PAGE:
Events, Interviews

Going Splaces: The Breakfast Club Series

The Breakfast Club is a series of inspiring encounters, bringing together creative forces for a morning of conversations, interactions and new connections. This Thursday, the event will be hosted at a beautiful Manhattan based splace, focusing on women from the art world.

Co-organizers Molly Surno and Julie Soloyeva took us behind the scene:


Splacer: Tell us about your motivation to organize the Breakfast Club.

Molly Surno: When Julie and I met, we sort of informally started creating gatherings where we could start building a community of like-minded people. Seeing as we both are involved in the art world, we wanted a place to casually socialize with our friends and people we haven’t yet met. Through the Breakfast Club I have met so many amazing friends, connected with old ones, started collaborating with new people, and facilitating projects between guests. It’s kind of goalless in the sense that we didn’t want this to become a strain but rather a celebration of wonderful people who need to know each other.

Julie Solovyeva: I’ve always been a fan of early productive mornings. I’ve read years ago that your body’s cognitive performance is optimal in late mornings, around 9am. Whether this science is true or not, I believe that everyone works differently but a morning dose of inspiration never hurt anyone. It is also comforting to be in a company of creative, like-minded people, so when Molly and I thought to make our informal meetings with friends in the arts, it seemed like a natural progression to expanding our network of friends, colleagues, and conversations.

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Photo by Katy Hallowell

S: Who participates in the gatherings? How do you select them?

JS: The idea is always to get the most dynamic group at the table, so a mix of ages, professions, interests and connections is usually our recipe for making it work. We try to invite a few people we know closely but may not get to see often; New York is a busy place! Mostly, we try to expand our reach, connect with people whose work we may admire but have not gotten to drink coffee with yet.

 

S: How do your own careers and life experiences relate to the format and the event?

MRS: I am an artist and continue with my art practice alongside my work as the Director of Partnerships at Splacer. The kind of work that I make is inherently collaborative, whether my performance piece We of Me, at BAM or my roaming experimental film/music series Cinema 16. The strongest thread throughout my work is a commitment to creating a physical experience that connects others to their own body and the “communal” body.” These ideas are influenced by the history of social sculpture, happenings, séances, and rituals, among other gatherings.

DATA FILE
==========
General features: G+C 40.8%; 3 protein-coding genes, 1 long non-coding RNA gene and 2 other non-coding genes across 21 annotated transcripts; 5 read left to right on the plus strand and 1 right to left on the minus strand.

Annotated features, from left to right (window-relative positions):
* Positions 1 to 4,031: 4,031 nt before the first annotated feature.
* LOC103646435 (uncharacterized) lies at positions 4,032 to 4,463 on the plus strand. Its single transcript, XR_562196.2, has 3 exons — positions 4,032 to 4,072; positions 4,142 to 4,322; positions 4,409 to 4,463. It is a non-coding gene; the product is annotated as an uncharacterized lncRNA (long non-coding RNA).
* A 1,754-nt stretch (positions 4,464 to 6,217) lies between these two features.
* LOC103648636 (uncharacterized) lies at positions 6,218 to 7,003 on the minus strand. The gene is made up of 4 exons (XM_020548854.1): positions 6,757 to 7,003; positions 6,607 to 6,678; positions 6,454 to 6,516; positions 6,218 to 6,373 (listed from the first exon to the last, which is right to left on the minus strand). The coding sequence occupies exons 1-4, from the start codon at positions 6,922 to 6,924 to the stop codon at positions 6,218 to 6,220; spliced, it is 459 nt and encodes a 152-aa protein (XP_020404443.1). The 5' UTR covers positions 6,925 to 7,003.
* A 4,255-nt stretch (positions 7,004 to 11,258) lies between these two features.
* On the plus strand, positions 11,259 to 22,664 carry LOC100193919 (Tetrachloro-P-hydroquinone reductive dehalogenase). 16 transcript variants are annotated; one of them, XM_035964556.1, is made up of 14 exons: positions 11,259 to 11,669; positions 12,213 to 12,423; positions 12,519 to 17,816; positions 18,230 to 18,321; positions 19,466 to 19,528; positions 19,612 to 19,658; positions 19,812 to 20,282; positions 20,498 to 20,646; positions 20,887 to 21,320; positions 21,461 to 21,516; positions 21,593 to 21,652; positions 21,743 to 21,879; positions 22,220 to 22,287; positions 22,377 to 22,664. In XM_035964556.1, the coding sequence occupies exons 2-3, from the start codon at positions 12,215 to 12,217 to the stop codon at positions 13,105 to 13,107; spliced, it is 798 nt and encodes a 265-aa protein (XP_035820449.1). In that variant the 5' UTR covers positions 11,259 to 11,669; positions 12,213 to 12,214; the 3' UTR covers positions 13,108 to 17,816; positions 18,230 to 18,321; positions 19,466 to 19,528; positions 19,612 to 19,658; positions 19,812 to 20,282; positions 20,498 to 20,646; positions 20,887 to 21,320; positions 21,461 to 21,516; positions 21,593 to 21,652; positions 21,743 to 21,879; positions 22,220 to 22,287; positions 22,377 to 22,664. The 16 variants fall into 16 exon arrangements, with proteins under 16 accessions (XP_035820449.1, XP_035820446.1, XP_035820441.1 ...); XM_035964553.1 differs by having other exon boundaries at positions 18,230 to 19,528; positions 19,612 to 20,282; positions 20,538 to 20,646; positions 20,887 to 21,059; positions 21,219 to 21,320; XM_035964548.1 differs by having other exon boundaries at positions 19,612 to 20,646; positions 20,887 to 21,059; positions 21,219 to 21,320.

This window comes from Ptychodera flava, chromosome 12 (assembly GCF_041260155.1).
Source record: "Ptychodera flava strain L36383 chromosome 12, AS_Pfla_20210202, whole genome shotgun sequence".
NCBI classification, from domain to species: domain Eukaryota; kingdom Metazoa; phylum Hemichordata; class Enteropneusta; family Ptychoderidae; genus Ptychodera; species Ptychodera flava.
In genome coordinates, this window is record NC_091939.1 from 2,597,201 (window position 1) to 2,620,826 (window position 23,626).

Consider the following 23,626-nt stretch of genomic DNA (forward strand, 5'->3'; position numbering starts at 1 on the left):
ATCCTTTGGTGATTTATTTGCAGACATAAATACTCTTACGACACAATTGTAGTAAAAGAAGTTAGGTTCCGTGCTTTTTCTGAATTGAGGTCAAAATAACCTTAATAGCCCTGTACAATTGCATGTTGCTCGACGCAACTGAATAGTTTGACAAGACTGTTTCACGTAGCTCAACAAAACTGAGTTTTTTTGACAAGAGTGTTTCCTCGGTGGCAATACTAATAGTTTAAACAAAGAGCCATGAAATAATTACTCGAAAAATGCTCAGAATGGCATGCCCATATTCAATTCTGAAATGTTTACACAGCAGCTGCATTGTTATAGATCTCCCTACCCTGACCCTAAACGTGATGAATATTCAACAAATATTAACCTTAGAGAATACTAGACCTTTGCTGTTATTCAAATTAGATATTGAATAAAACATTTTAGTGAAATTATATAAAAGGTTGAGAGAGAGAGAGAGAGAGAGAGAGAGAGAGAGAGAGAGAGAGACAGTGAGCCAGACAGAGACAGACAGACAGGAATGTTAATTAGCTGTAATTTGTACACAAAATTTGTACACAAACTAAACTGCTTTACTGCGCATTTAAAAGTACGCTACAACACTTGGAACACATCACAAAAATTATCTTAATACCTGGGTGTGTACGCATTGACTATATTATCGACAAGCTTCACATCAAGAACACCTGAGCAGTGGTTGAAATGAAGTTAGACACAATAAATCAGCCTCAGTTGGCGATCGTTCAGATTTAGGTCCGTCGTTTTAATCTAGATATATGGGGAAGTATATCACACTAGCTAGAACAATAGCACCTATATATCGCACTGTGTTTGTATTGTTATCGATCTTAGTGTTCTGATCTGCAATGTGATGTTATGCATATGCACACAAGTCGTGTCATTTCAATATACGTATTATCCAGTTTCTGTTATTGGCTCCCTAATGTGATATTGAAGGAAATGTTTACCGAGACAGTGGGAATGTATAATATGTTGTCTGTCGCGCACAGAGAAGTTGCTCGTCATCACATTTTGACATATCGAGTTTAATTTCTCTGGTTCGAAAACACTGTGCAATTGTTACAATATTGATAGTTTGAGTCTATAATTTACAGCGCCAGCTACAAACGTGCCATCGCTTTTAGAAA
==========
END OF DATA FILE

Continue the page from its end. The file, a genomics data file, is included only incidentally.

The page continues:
I think of these breakfasts as another opportunity to build a strong community based on similar spirit and aspirations, with the desire for exposure to more knowledge, art, ideas.

JS: I am a cultural producer and curator by trade. My academic and professional background has always been deeply rooted in inquiry, be it my studies and research in Conceptual and Performance Art at The Courtauld Institute, or building cultural and brand programs at the SoHo House, to recently helping brands and artists tell stories through my work with the Number 29. My work has always been and will be about connecting people with ideas and it’s the foundation of the Breakfast series.

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S: We always hear that although so many women are active within the art world, there is still inherent inequality in terms of wages, and occupying key positions. Do you consider that in your work? 

JS: It is a conversation that often creeps up and my answer is to educate the younger generation of women to take up their own cause, to demand what they deserve, to work hard and not to settle. It is often easy to point out the flaws and blame the system, but I think there is a lot that can be done from personal drive to help change the future. Give back, speak up, and it will go a long way!

 

S: This event might become an opening point to the formation a potential community. Does that resonate with you at all? 

JS: I think the community is already there, it is about tapping into it and maintaining relationships, connecting people and making things happen.

 

S: And to follow up on that idea of community and sharing, where do you see the meeting points between your series and Splacer? 

JS: For me, Splacer is about discovery; it is about opening the doors to the aesthetic treasures that hide behind walls of New York. It is about the possibilities of inspiring magic with unexpected environments.

Gaston Bachelard, in his book The Poetic of Space, talks about how interiors, architectural structure shape our memories and human experience. I am a huge believer in the power of the everyday, with a twist! I think Splacer carries this sensibility through their platform.

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Marianna, the Splacing Host. Photo by Katy Hallowell